Philip Pecorino, Harold Sullivan and Stefan Baumrin,  Faculty, CUNY  (2004)

Are the faculty of CUNY correct in thinking that they have a right of privacy: protection from intrusion into their personal and professional affairs by the institution in which they work?  Is it reasonable for them to hold the expectation of privacy?  Can they offer a pledge of confidentiality to those whom for whom such pledges are needed in order for them to provide information as related to research or employment?

Privacy or the right to privacy is something which faculty take as a given in terms of their employment and work.  Beyond the ordinary assumption of citizens of a liberal state, faculty believe that their academic work, their research and their relationships with students and subjects and colleagues carries with them the presumption of confidentiality, if not the pledge of such under certain circumstances.  Although there is case law and precedents to make clear that employers may examine the uses to which their employees put the various devices and communications equipment and systems provided by the employer most faculty take it that an academic institution has a different relationship with its faculty than that of the ordinary employer-employee type.  In fact, the academic institutions have the unique concept of academic freedom that sets faculty apart from typical employees of any other form of employer.  Along with academic freedom comes the entailment of those conditions necessary for the realization of such freedom and among those are privacy. Faculty are not the same sort of employee as compared to the security guards or the cleaning crew or the ground keepers.  Faculty do the sorts of things for which privacy needs to be presumed or reasonably expected.  Faculty are covered by the concept of academic freedom.  The secretaries and groundkeeper are not.  When a college or university formulates policies and regulations related to its employees, faculty must be distinguished from all other employees.  A single policy intended to cover all employees will not suffice to respect that which is privileged under academic freedom.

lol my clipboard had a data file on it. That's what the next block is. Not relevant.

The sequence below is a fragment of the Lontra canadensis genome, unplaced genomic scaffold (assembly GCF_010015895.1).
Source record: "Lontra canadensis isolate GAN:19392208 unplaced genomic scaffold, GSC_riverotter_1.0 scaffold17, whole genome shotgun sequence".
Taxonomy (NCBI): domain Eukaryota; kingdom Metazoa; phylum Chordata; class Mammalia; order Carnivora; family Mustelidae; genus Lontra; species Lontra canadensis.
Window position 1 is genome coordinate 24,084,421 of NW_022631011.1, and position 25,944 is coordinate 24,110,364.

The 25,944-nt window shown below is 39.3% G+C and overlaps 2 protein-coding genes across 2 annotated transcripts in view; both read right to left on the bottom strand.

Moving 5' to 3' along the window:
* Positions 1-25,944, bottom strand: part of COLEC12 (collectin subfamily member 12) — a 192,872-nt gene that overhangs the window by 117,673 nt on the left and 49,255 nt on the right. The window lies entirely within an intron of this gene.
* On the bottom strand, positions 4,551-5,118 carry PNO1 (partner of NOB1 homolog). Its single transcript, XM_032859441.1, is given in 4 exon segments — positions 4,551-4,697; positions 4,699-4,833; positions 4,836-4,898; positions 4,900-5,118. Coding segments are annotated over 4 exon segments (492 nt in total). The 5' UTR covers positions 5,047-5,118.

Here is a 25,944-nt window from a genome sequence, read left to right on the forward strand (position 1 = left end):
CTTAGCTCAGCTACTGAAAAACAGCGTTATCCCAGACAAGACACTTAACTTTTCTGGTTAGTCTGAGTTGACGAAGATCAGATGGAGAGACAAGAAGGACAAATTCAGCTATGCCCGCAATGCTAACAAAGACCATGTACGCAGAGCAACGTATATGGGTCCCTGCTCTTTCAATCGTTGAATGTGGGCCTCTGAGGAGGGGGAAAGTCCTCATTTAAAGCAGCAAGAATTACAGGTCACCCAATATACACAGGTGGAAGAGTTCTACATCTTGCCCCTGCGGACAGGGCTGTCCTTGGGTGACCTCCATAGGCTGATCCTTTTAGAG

Faculty have an expectation of privacy that is reasonable.  This is a claim with serious implications for where there is such a "reasonable expectation of privacy" then the  rights protected under the fourth amendment of the U S Constitution would obtain for the faculty of CUNY or any other public university or public college.  The question of the concept of a "reasonable expectation of privacy" as being applicable to the situation of a faculty member acting in accord with the duties of that position is one which is ultimately for the courts to decide  but there is reason to believe that it would be so adjudicated because previous cases in which the concept has been a crucial issue the expectation of privacy has been held to vary with circumstances and settings.  The expectation of privacy is obviously different for one in one's own home as opposed to walking on a public street.  Likewise the expectation would vary for an employee working at a desk in the office of a manufacturing firm as opposed to a lawyer working with a client in an office or a physician with a patient and so on.  A faculty member working in a classroom or office also has a different sort of expectation of privacy.  It is one born of the nature of the work and the relationships involved of faculty member to students, advisees, colleagues and so forth  when faculty are teaching, advising, counseling, researching, communicating about hypotheses, theories and when ruminating and writing.  So generally spread is the practice of respect for  another's privacy within the academy that there is a wonder that the reasonableness of the expectation would be challenged  There are no previous cases over the fourth amendment protection that have involved academic settings based on the concept of academic freedom.  Perhaps this is precisely due to the recognition that in the academic setting it is reasonable to expect privacy and that such privacy is seldom violated.

In a statement of the AAUP in November of 2004 the following point was made:

There are genuine academic freedom concerns that have not yet been recognized by the courts, and that are less than fully or adequately reflected in most institutional policies. The sensitivity of academic communications and the wide range of scholarly purposes for which digital channels are invoked warrant a markedly higher level of protection. Academic Freedom and Electronic Communications (2004):


1) CUNY  Faculty have an expectation of privacy in their conduct of their professional activities as educators and members of discipline professions.